Thanks and regards

John Atkinson's picture
Digital Output

jcborges wrote:
If you play a 24bit/48khz ALAC file through a digital dock, what is the format of the PCM stream that comes out? 24-bit or 16-bit truncated?

If you play a 24-bit AIF or WAV file, the AK-100's digital port outputs 24-bit data. But I will check with ALAC data.

John Atkinson

Editor, Stereophile

John Atkinson's picture
A clean bill of digital health

John Atkinson wrote:
jcborges wrote:
If you play a 24bit/48khz ALAC file through a digital dock, what is the format of the PCM stream that comes out? 24-bit or 16-bit truncated?
If you play a 24-bit AIF or WAV file, the AK-100's digital port outputs 24-bit data. But I will check with ALAC data.

Okay, played back a dithered 24-bit 1kHz tone at -90dBFS, encoded both as AIFF data and as ALAC data. In both cases, all 24 bits were active in the AK100's optical output and the digital-domain spectra of the two codecs were identical, with a noisefloor at the 24-bit level.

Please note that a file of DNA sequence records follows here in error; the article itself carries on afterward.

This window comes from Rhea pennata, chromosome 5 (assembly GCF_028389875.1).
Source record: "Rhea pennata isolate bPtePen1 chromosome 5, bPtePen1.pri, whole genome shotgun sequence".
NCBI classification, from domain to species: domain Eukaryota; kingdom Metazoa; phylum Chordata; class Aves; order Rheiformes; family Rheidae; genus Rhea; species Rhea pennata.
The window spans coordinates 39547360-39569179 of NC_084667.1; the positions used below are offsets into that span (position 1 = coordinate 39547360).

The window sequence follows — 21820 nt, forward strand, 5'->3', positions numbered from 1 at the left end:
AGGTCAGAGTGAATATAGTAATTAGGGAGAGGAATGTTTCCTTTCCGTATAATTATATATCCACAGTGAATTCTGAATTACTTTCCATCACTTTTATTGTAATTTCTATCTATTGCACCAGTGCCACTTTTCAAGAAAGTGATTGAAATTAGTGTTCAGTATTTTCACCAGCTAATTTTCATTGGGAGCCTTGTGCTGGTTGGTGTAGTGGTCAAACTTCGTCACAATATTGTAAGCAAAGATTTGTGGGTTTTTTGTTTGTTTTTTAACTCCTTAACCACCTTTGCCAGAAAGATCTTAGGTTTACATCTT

So the answer to your question is yes, when the AK100 plays a 24-bit ALAC file, the digital output is true 24-bit as it should be.

John Atkinson

Editor, Stereophile

JohnnyR's picture
What a Bargain

*eyeroll*

So having a player that has crappy high output impedance and doesn't have gapless playback is a good thing? For the money I would expect a lot better. What's wrong with using FLAC in other players that cost less and have gapless playback to boot?

Another laughable product that Atkinson likes.cheeky

John Atkinson's picture
Re: What a Bargain

JohnnyR wrote:
So having a player that has crappy high output impedance and doesn't have gapless playback is a good thing?

As I wrote, the most recent firmware upgrade allows gapless playback. I examined the effect of the 22 ohm output impedance at length in my review - "crappy" is a mischaracterization of the relatively small changes in frequency response that result from this impedance, especially when you consider that many headphones and in-ear monitors have boosted low frequencies.

John Atkinson

Editor, Stereophile

JohnnyR's picture
Quit Defending High End Crapola

For $699 you should get a lot better response and features. Sorry but changes from 1 to 2 dB would be scandalous in a preamp or power amp but since it's this THING then it's "okay". oh brother.blush Seriously, lower priced players don't have this problem so it's a FLAW easily avoided if they had designed it right.

ChrisS's picture
Because Uncle Joseph says so!

Comrade,

There must be something about your Stalinist upbringing that makes you believe that the perfect audio product exists somewhere out there, when really that kind of perfection only exists in your imagination.